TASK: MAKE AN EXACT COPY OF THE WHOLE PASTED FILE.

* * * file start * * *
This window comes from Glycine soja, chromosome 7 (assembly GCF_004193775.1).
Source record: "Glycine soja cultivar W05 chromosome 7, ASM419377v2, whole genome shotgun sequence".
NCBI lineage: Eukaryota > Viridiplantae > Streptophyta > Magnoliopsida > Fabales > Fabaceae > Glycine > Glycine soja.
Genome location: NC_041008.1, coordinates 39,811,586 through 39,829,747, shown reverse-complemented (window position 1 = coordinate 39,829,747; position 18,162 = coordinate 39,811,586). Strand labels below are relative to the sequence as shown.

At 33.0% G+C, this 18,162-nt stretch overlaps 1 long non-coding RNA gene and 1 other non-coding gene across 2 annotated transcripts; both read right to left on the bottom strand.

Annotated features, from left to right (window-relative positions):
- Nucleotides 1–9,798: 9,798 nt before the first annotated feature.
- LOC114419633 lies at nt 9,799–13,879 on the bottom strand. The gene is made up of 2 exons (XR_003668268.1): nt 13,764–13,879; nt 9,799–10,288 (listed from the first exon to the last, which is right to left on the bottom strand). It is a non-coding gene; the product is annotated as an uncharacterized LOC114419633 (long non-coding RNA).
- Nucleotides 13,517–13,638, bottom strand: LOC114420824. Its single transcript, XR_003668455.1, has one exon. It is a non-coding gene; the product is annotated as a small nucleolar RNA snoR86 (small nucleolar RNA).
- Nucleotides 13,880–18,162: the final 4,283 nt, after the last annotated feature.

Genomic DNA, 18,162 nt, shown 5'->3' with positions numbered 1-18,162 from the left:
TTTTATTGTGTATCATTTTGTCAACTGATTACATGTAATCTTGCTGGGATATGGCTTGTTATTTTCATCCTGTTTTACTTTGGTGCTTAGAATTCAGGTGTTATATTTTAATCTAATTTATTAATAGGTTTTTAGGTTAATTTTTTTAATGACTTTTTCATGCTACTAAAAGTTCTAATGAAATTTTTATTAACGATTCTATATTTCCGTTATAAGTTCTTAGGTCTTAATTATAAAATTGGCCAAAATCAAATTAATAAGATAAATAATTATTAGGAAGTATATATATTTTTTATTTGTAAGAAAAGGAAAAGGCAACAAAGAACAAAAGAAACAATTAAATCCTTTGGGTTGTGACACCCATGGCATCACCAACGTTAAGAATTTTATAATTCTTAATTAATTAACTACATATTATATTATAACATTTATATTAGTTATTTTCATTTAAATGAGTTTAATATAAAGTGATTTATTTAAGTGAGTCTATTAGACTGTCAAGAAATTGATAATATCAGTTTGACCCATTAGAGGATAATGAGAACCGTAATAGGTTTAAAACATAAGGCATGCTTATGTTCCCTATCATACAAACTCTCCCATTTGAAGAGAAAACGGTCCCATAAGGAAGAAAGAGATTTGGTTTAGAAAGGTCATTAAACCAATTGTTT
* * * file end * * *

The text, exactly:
This window comes from Glycine soja, chromosome 7 (assembly GCF_004193775.1).
Source record: "Glycine soja cultivar W05 chromosome 7, ASM419377v2, whole genome shotgun sequence".
NCBI lineage: Eukaryota > Viridiplantae > Streptophyta > Magnoliopsida > Fabales > Fabaceae > Glycine > Glycine soja.
Genome location: NC_041008.1, coordinates 39,811,586 through 39,829,747, shown reverse-complemented (window position 1 = coordinate 39,829,747; position 18,162 = coordinate 39,811,586). Strand labels below are relative to the sequence as shown.

At 33.0% G+C, this 18,162-nt stretch overlaps 1 long non-coding RNA gene and 1 other non-coding gene across 2 annotated transcripts; both read right to left on the bottom strand.

Annotated features, from left to right (window-relative positions):
- Nucleotides 1–9,798: 9,798 nt before the first annotated feature.
- LOC114419633 lies at nt 9,799–13,879 on the bottom strand. The gene is made up of 2 exons (XR_003668268.1): nt 13,764–13,879; nt 9,799–10,288 (listed from the first exon to the last, which is right to left on the bottom strand). It is a non-coding gene; the product is annotated as an uncharacterized LOC114419633 (long non-coding RNA).
- Nucleotides 13,517–13,638, bottom strand: LOC114420824. Its single transcript, XR_003668455.1, has one exon. It is a non-coding gene; the product is annotated as a small nucleolar RNA snoR86 (small nucleolar RNA).
- Nucleotides 13,880–18,162: the final 4,283 nt, after the last annotated feature.

Genomic DNA, 18,162 nt, shown 5'->3' with positions numbered 1-18,162 from the left:
TTTTATTGTGTATCATTTTGTCAACTGATTACATGTAATCTTGCTGGGATATGGCTTGTTATTTTCATCCTGTTTTACTTTGGTGCTTAGAATTCAGGTGTTATATTTTAATCTAATTTATTAATAGGTTTTTAGGTTAATTTTTTTAATGACTTTTTCATGCTACTAAAAGTTCTAATGAAATTTTTATTAACGATTCTATATTTCCGTTATAAGTTCTTAGGTCTTAATTATAAAATTGGCCAAAATCAAATTAATAAGATAAATAATTATTAGGAAGTATATATATTTTTTATTTGTAAGAAAAGGAAAAGGCAACAAAGAACAAAAGAAACAATTAAATCCTTTGGGTTGTGACACCCATGGCATCACCAACGTTAAGAATTTTATAATTCTTAATTAATTAACTACATATTATATTATAACATTTATATTAGTTATTTTCATTTAAATGAGTTTAATATAAAGTGATTTATTTAAGTGAGTCTATTAGACTGTCAAGAAATTGATAATATCAGTTTGACCCATTAGAGGATAATGAGAACCGTAATAGGTTTAAAACATAAGGCATGCTTATGTTCCCTATCATACAAACTCTCCCATTTGAAGAGAAAACGGTCCCATAAGGAAGAAAGAGATTTGGTTTAGAAAGGTCATTAAACCAATTGTTT